Covid 19 therapeutics post title image

COVID-19 Therapeutics

Covid 19 therapeutics post title image

Note: This article is for information purpose only. Not intended as medical advice.


In mid-1960s first human coronavirus has been identified [1]. The presence of spikes gives the appearance of a crown, hence the name coronavirus. There are four main sub-groups of coronaviruses, i.e. alpha, beta, gamma, and delta. Coronaviruses are a syndicate of related RNA viruses which may typically cause illness in humans and other animals. These viruses can affect the respiratory system, exhibits the common cold to more severe conditions. There are many coronavirus outbreaks in history [2].

Type of coronavirusName of coronavirus and their sub-groupings
Common human coronaviruses229E (alpha coronavirus)
NL63 (alpha coronavirus)
OC43 (beta coronavirus)
HKU1 (beta coronavirus)
Other human coronavirusesMERS-CoV (beta coronavirus that causes Middle East Respiratory Syndrome, or MERS)
SARS-CoV (beta coronavirus that causes severe acute respiratory syndrome, or SARS)
SARS-CoV-2 (the novel coronavirus that causes coronavirus disease 2019, or COVID-19)

Ramdesivir timeline of development and trails.


In December 2019 new virus and disease were came to light due to outbreak began in Wuhan, China, which is named as a SARS-CoV-2 and disease as COVID 19[3]. The most common symptoms include fever, dry cough and tiredness and in some cases also containing aches and pains, nasal congestion, headache, conjunctivitis, sore throat, diarrhea, loss of taste or smell, rashes on skin or discoloration of fingers or toes[4].

From recent reports, a study on the spike protein suggests that spike protein grab the outer walls (cell membrane) of the host's cells and then freely enters the host cells. Functionally, the spike contains two parts, grabber and cleavage site. Together, it allows the binding of virus (grabber) to its host and allows the entry (cleavage site) into human cells [6].

Current COVID 19 therapeutics

Till now there no FDA approved drugs available for this disease. On March 3rd and May 1st FDA approved two drugs, i.e. Hydroxy Chloroquine (HCQ) and Remdesivir for the Emergency Use Authorization (EUA).

Hydroxy-Chloroquine (HCQ)

Hydroxychloroquine is used to treat malaria, lupus erythematosus and rheumatoid arthritis. From some multicentred clinical trials and cell-cultured studies, it is evident that chloroquine may potentially display therapeutic efficacy against COVID-19[7]. However, the US Food and Drug Administration (FDA) has cleared emergency use of hydroxychloroquine in adults and adolescents weighing at least 110 pounds (50 kilograms) who are hospitalized with COVID-19.


HCQ may inhibit SARS-CoV-2 in-vitro with EC50=0.72%µM, which is more potent than chloroquine (EC50=5.47%µM)[8]. Azithromycin has been exhibited to be active in-vitro against Zika and Ebola viruses and to prevent severe respiratory tract infections when administrated to patients suffering from viral infection. Instead of single drug HCQ, a combination of HCQ with Azithromycin has shown excellent control over the decease progression. A recent clinical study reported that at day6 post-inclusion, 100% of patients treated with hydroxychloroquine and azithromycin combination were virologically cured comparing with 57.1% in patients treated with HCQ only, and 12.5% in the control group[8]. Administration of HCQ by the oral route is easy and goes into the systemic circulation.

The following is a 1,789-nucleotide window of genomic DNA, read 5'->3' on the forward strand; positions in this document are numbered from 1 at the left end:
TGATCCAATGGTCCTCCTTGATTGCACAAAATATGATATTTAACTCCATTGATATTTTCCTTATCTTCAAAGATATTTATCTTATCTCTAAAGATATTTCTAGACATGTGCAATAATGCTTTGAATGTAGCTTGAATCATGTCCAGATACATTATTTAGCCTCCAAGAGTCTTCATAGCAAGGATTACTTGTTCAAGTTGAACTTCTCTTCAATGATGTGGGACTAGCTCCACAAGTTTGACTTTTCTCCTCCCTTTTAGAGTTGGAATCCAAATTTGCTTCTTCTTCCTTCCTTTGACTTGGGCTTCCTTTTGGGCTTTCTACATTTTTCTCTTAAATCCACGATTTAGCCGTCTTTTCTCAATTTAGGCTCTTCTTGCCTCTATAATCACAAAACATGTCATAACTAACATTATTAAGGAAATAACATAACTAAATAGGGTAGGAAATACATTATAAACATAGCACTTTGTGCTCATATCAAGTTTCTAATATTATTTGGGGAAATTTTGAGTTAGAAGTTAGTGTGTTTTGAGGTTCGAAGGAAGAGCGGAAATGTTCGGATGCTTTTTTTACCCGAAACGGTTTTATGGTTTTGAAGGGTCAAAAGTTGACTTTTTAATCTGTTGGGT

Side effects

HCQ have severe side effects, including improved pneumonia. The other side effects include abnormal heart rhythms, dangerously rapid heart rate, skin rashes, fever, swollen glands, muscle aches, severe weakness, unusual bruising, or yellowing of skin or eyes [9].

comparison between remdesivir and hydroxychloroquine


Remdesivir is an antiviral medication developed for a broad-spectrum viral related disease [10]. It was initially made to treat hepatitis C and tested against Ebola virus and Marburg virus diseases but was not effective for these infections. This drug candidate was also gone through clinical studies for other RNA viruses such as SARS coronavirus and MERS coronavirus but did not get approved for any medication. In 2015 from the clinical data on Rhesus monkeys depicts that it can able block Ebola virus effectively. Different clinical studies conducted from different countries produce contradictory data in treating COVID‑19 [11].


Remdesivir mechanism of action includes decrease in viral RNA production by interfering with the action of viral RNA-dependent RNA polymerase (an enzyme makes copies of viral genetic material) and evades proofreading by viral exoribonuclease [12]. In the case of MERS-CoV, SARS-CoV-1, and SARS-CoV-2, depends on RNA-Dependent RNA Polymerase associated with the RNA synthesis can be arrested by Remdesivir active metabolite. Hence this drug is categorized as a delayed chain terminator [14]. Early clinical data from a controlled trial carried out by the U.S. National Institutes of Health (USNIH), shows that remdesivir is effective in reducing the recovery time from 15 to 11 days in people seriously ill with COVID‑19 [15].

Side effects

Every drug has its demerits, in this case, increased liver enzyme levels that may indicate possible liver damage. Some Reports confirmed similar increases in liver enzymes in three U.S. COVID-19 patients, Nausea, Vomiting, respiratory failure, blood biomarkers of organ impairment, low count of platelets, gastrointestinal distress, elevated transaminase levels in the blood [16].